English language learning: Grammar, Composition, Vocabulary & Pronunciation
According to the function of a sentence direct and indirect narrations may be divided into following SIX kinds. Remember, the following functions are related to reported speech (the one in quotation marks). It means what kind of sentence is going to be reported because reported speech of different functions has different methods of conversion. For present we just highlight the kinds of function so that you may understand everything more clearly and piecemeal. The methods of conversion are explained in detail in coming chapters. Now read the details of every function by focusing on its examples especially of reported speech.
Simple or assertive
Any sentence which may be called as kernel clause is a simple sentence as we have read in tenses section. Simple sentence may be negative too.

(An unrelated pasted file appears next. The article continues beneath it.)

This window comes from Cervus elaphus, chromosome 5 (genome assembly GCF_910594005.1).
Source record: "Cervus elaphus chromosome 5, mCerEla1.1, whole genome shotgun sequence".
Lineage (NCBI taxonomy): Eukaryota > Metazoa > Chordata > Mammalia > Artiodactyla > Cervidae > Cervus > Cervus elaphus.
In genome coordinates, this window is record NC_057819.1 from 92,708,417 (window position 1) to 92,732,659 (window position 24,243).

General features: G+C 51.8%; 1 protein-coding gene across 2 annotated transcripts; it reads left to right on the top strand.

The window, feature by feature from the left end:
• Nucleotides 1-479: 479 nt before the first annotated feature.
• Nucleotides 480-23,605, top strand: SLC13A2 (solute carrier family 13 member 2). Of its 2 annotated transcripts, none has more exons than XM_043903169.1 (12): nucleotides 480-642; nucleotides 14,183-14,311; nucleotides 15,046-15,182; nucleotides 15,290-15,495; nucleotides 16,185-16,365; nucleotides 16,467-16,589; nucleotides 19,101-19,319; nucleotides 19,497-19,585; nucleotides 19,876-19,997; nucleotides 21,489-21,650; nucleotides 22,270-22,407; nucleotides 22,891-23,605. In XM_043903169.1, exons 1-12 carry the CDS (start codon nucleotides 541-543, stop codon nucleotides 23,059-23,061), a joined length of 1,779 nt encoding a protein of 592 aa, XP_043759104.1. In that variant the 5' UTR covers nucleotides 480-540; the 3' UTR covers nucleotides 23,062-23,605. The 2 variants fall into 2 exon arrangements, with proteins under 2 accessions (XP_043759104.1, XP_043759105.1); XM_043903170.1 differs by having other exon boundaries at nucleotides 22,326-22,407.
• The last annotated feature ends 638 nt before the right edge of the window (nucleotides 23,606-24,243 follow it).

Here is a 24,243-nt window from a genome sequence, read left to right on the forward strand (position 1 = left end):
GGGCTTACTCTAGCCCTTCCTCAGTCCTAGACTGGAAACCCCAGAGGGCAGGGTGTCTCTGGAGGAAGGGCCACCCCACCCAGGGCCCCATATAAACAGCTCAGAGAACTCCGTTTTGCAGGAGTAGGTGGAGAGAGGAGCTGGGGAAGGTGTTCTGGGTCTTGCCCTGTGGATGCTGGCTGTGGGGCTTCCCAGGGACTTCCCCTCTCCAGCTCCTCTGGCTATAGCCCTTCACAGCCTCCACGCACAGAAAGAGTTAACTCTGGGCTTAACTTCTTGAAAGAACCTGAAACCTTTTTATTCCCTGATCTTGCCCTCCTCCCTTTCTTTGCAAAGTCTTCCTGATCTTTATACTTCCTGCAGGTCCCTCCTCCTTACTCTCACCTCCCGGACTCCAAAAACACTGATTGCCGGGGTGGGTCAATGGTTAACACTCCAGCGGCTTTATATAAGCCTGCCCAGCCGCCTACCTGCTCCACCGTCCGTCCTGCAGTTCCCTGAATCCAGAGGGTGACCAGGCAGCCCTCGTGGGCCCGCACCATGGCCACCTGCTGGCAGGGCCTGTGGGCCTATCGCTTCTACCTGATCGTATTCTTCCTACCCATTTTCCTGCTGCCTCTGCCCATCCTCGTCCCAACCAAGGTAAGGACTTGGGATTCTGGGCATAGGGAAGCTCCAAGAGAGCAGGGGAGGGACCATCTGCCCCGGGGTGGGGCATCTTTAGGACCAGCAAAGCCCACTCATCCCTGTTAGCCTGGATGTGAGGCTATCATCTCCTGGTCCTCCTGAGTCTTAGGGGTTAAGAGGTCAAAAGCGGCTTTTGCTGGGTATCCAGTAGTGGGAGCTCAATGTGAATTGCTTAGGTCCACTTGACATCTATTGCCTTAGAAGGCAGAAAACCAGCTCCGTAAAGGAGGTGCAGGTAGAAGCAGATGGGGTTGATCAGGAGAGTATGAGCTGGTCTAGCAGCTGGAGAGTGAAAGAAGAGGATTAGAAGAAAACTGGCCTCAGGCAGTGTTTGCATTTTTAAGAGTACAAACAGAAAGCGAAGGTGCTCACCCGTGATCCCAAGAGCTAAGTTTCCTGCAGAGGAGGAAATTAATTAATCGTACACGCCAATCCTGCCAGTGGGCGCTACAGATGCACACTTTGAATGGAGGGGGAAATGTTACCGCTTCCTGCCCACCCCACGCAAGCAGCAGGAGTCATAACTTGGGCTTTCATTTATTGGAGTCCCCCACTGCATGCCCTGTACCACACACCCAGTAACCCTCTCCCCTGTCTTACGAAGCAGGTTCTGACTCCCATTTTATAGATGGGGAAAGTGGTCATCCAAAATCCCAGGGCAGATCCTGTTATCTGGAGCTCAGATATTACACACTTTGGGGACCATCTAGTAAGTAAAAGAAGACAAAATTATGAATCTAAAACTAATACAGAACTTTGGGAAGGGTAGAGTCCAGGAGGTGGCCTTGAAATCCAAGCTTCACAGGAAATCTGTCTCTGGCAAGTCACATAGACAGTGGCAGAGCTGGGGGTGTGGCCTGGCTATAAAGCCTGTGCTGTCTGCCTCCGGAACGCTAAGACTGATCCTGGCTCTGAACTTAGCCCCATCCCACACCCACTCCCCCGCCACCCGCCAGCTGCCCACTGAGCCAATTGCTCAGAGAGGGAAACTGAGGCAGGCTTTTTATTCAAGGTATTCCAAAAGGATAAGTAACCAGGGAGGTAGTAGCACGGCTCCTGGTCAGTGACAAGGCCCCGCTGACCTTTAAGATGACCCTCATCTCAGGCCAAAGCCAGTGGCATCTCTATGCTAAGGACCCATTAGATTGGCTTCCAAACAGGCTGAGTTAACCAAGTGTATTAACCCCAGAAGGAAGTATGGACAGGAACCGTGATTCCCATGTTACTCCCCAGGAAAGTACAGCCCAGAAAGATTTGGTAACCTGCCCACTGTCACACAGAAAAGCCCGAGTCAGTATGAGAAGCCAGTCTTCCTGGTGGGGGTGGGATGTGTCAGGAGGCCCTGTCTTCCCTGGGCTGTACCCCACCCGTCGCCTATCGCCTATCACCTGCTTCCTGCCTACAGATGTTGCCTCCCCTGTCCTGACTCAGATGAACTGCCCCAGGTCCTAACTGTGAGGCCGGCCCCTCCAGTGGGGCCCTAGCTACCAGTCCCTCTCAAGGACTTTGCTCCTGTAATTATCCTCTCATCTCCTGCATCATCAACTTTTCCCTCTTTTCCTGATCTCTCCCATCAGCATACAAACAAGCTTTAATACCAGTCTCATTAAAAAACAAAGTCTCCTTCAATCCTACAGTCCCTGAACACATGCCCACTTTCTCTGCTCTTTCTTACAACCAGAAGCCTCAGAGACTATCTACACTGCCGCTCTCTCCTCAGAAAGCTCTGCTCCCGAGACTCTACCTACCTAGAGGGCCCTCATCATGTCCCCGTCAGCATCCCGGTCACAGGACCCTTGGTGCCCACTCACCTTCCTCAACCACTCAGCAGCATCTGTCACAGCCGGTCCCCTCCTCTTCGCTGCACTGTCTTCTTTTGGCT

• He said, “I am coming.”
• She says, “He is not giving attention to anything.”
• He said, “I like this movie.”
It is any sentence that inquire something.
• He said, “What are you doing here at this time?”
• She says, “Are you going with us?”
• They said, “Can you help me?”
As explained in the voices section, imperatives are those sentences which express orders or requests etc. Read the following examples;
• He said, “Read seriously or never lurk around books.”
• She says, “Don’t look at him.”
• He said, “Never misguide anyone.”
Verb in Optative mood expresses wish or preferences. See the examples;
• He said, “May you live long.”
• She said, “May God bless you.”
• Teacher said, “May you perform better this time.”
As we have explained in the chapter of interjections that interjections are expressions of sudden feelings of excitement, sorrow, pain or wonder. The sentences that carry interjections are known as exclamatory sentences.
• She said, “How nice to see you here!”
• They said, “Oh! I am sorry.”
• He said, “It’s very sad!”
Universal truth means an undeniable fact.
• She said, “Light is a mixture of seven colours.”
• Teacher said to children, “Earth is round.”
• He said, “There are seven days in a week.”